Arminianism

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Arminianism:

see Arminius, JacobusArminius, Jacobus
, 1560–1609, Dutch Reformed theologian, whose original name was Jacob Harmensen. He studied at Leiden, Marburg, Geneva, and Basel and in 1588 became a pastor at Amsterdam.
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References in periodicals archive ?
(12) As a Puritan, he opposed high church Anglican rituals that he thought too Romanist, and denied that the Roman Catholic Church was in any way "a true church of Christ." (13) A confirmed Calvinist, Featley was an ardent foe of Arminian theology and its emphasis on free will and falling from grace, believing that it was simply an extension of Roman Catholicism.
of the towne, there are but 8 of the Contraremonstrants, all the rest being Arminians and the common people of the towne against them." Israel, "Frederick Henry," 10.
As all of these Baptists sought to increase their influence by moving toward the Protestant mainstream of Maritime society, they rejected extreme expressions of their traditions and theological innovations, including Calvinistic and Arminian primitivism, the belief in instantaneous sanctification, and biblical higher criticism.
After the Arminian issue had exploded at Franeker, we cannot exclude that de Veno's extensive use of philosophical liberties came to be associated with the theological liberties demanded by Vorstius and other Arminians.
Nor were all Evangelical clergy Calvinists of the moderate, Newtonian kind: some like Toplady were hotter in their predestinarianism, others were convinced Arminians. One hopes that further studies comparable with Hindmarsh's will follow, to fill out the picture and complement this excellent book.
If the Calvinist Edwards provided the authoritative text from which most other editors have since worked, then the Arminian Wesley deserves recognition for popularizing Brainerd's diary.(7) Wesley's edition would become the most popular during Brown's lifetime, going through two Bristol editions and four London editions--and finally collected as volume 12 of Wesley's collected Works.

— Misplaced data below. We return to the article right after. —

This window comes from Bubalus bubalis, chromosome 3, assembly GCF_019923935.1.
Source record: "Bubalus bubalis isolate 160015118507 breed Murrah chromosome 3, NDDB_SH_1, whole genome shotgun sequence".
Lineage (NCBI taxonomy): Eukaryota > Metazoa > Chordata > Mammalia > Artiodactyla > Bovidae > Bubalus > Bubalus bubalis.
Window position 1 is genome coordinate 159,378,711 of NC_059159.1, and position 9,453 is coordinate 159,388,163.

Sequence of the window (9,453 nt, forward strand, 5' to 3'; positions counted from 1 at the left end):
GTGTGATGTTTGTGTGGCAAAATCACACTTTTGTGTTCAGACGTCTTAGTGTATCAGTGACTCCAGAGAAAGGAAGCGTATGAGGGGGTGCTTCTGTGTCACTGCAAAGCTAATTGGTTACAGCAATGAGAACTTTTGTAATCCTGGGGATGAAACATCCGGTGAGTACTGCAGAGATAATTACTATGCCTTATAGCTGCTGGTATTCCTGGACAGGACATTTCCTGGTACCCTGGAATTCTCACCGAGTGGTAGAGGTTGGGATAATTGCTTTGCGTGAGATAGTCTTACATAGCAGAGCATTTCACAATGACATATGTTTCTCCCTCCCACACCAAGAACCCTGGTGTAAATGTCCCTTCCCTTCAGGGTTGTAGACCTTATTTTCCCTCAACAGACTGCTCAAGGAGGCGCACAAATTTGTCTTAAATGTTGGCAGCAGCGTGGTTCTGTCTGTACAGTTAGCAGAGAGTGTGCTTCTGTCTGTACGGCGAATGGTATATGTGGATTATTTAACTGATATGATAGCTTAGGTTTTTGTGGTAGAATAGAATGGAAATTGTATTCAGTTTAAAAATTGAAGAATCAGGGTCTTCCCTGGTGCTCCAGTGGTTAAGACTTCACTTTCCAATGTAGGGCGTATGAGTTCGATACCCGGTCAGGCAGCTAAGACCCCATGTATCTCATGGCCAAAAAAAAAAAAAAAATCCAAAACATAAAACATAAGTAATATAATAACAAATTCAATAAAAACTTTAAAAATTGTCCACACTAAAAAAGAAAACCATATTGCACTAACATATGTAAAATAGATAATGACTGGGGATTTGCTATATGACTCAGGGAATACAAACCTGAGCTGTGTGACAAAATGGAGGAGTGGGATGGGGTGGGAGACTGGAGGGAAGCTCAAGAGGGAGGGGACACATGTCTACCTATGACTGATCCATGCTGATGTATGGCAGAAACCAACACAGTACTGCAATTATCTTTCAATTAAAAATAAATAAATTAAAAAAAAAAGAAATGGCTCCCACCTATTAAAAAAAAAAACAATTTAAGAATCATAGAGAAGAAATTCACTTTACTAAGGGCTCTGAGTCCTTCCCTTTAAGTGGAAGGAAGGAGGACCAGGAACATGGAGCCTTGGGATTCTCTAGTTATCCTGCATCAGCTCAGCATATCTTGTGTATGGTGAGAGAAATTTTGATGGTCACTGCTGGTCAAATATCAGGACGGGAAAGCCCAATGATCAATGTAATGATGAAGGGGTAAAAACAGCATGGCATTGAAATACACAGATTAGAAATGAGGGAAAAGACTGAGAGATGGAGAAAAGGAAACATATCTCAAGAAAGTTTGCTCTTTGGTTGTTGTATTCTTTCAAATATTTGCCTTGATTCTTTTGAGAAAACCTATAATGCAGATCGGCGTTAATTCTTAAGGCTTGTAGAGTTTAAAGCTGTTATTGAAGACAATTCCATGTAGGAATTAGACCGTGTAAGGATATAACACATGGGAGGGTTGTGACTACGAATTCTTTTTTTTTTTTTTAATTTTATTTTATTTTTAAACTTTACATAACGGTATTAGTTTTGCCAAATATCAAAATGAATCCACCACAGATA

Matters were made worse when the Arminians' growing ascendancy in the early Stuart Church and their frequently aggressive promotion of their remoulding of its life and practice met with opposition from the older Church establishment.
King took Arminian ground, but serious Arminians understand that they must separate two distinct parts of the Calvinist argument if they are to reply satisfactorily: the free will attributed to Adam during the probationary period in Eden, and the corruption of the will that rendered man "dead in sin" after the Fall.
Hooper's views, ironically, foreshadowed those of later Arminians.
in view of Hooper's reputation, Trueman finds it ironic that his treatise on the Ten Commandments was regarded with suspicion by contemporary Calvinists, and that his views on salvation actually foreshadow, not the Puritans, but the broad-church Arminians.
Reformed Baptists are equally explicit about the nature and process of salvation, although in direct contradiction to the Arminians. The London Confession of 1644 declares "that Faith is the gift of God wrought in the hearts of the elect by the Spirit of God." Since all persons are totally depraved, they are incapable of exercising free will until God's sovereign grace is infused into their hearts.
and fundamentall evil'; as 'original sin ' was the 'most fundamentall sin, all sin: having the seed and spawn of all in it: So a Toleration hath all errors in it, and all evils." And "Jurieu argued that toleration was itself 'a Socinian doctrine, the most dangerous of all those of that sect, since it was on the way to ruin Christianity and place all religions on the same plane,' holding that only Arminians and Socinians had supported universal religious toleration" (265-66).